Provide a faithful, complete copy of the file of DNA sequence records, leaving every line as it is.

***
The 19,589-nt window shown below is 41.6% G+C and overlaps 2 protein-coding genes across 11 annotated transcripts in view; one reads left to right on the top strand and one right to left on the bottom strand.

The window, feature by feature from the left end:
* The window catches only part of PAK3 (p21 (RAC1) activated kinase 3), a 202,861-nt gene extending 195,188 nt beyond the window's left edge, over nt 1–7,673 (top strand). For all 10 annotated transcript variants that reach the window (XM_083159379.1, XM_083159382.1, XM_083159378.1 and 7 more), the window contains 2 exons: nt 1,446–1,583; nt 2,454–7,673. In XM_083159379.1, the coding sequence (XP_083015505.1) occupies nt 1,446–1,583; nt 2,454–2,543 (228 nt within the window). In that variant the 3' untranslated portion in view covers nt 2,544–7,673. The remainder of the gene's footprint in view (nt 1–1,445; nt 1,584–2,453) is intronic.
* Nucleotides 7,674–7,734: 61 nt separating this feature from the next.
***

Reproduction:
The 19,589-nt window shown below is 41.6% G+C and overlaps 2 protein-coding genes across 11 annotated transcripts in view; one reads left to right on the top strand and one right to left on the bottom strand.

The window, feature by feature from the left end:
* The window catches only part of PAK3 (p21 (RAC1) activated kinase 3), a 202,861-nt gene extending 195,188 nt beyond the window's left edge, over nt 1–7,673 (top strand). For all 10 annotated transcript variants that reach the window (XM_083159379.1, XM_083159382.1, XM_083159378.1 and 7 more), the window contains 2 exons: nt 1,446–1,583; nt 2,454–7,673. In XM_083159379.1, the coding sequence (XP_083015505.1) occupies nt 1,446–1,583; nt 2,454–2,543 (228 nt within the window). In that variant the 3' untranslated portion in view covers nt 2,544–7,673. The remainder of the gene's footprint in view (nt 1–1,445; nt 1,584–2,453) is intronic.
* Nucleotides 7,674–7,734: 61 nt separating this feature from the next.